Kunle had suggested that they went out in disguises. It was the only way.

Things had been rough in the area recently. In nearby villages, kidnapping and gunpoint robbery had been reported to be quite alarming in the past few weeks. The change in government had left the already disgruntled indigenes even more so. There was no pacifying these people. 
“It is our birthright. We were born with these privileges. If the Government refuses to give us what is ours, then we shall take it!” Commander Iwin, a fierce rebel known for commanding his troops to perpetrate so many acts of sabotage, had said in a TV interview earlier that year.
Idris walked in front as they headed back to camp. The supplies they had so desperately needed were neatly packed in 4 maxi sized plastic bags. The sanity of the occupants of the camp depended on the otherwise regular products in these bags. The mission was critical.
They both could pass for native youths. Almost pass rather. Rough-looking basketball vests and pairs of what used to be full length jeans matched loosely worn baseball caps. But to a trained eye, they were goldfish!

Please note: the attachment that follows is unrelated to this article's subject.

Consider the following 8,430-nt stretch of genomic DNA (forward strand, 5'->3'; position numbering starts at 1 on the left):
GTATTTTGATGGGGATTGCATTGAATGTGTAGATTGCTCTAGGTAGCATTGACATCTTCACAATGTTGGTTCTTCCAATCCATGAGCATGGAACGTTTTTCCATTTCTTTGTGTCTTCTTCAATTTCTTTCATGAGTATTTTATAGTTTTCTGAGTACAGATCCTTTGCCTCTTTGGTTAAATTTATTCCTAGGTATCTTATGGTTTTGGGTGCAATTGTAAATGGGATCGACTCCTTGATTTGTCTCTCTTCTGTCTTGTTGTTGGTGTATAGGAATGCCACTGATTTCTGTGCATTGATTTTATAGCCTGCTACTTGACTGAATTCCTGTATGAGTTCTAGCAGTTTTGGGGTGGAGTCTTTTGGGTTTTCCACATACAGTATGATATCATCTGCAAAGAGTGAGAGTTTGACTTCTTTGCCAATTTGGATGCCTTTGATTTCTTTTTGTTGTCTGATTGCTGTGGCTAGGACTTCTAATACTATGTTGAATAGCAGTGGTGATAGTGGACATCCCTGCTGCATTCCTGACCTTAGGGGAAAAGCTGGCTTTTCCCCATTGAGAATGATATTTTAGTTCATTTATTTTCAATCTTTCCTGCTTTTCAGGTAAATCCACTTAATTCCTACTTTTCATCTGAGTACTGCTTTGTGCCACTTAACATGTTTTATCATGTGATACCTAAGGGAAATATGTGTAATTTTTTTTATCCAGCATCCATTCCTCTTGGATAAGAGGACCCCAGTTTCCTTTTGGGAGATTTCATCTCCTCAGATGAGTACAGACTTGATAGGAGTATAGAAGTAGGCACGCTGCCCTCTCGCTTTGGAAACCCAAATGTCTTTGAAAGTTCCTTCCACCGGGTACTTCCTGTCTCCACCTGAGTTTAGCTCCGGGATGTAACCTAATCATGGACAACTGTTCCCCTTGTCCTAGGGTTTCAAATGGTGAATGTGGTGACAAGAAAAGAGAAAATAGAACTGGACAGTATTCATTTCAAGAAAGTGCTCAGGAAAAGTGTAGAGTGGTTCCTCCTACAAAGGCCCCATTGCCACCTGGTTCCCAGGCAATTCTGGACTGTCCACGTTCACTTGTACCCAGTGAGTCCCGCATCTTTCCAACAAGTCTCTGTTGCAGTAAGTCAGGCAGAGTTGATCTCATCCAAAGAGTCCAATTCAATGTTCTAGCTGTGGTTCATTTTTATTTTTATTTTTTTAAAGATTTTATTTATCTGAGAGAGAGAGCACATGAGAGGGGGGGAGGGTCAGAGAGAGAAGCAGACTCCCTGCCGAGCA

Kunle was of average height and build. Heavy facial hair that was carefully “unkempt” and intelligent looking eyes described his face. A style commonly referred to as ‘#teambeardgang’ by young people, it was easily distinguishable from the curly, poorly distributed and greying beard on a truly unkempt male junkie. Idris was tall, fair and had a look in his eyes that said “I’m usually behind the wheels of a Range Rover”, which was actually true. He also wore thick glasses without rims. He looked delicate.
As they passed by some of the community youths, who seemed to be gathered doing nothing of purpose as usual, a couple of stares hit them. The two aliens tried to blend in, feigning to be deep in conversation, ensuring to speak only vernacular and to combine lots of slang in speech and gesticulation.
They made it back to camp just before 4pm. Their colleagues at camp were overjoyed.
“What’s the area looking like?” Tony asked.
“Hard to really tell man. Most of the youths were hurdled near the square but didn’t seem to be up to anything.” Kunle replied, wiping off sweat from beneath the cap he had now removed.
“There should be enough to take us for another week. By then other emergencies should have been sorted out and we should have support from base.” Ikenga added. He had the most experience in this business, although by official rank he was second to the Facility Manager.
A few that heard Ikenga’s opinion permitted themselves a flicker of hope. Others either didn’t believe or didn’t hear him; they focused on the goodies in the bag.
We just need to get through a few more days, Kunle thought. A few more days. 
But three hours wasn’t passed when all hell broke loose…

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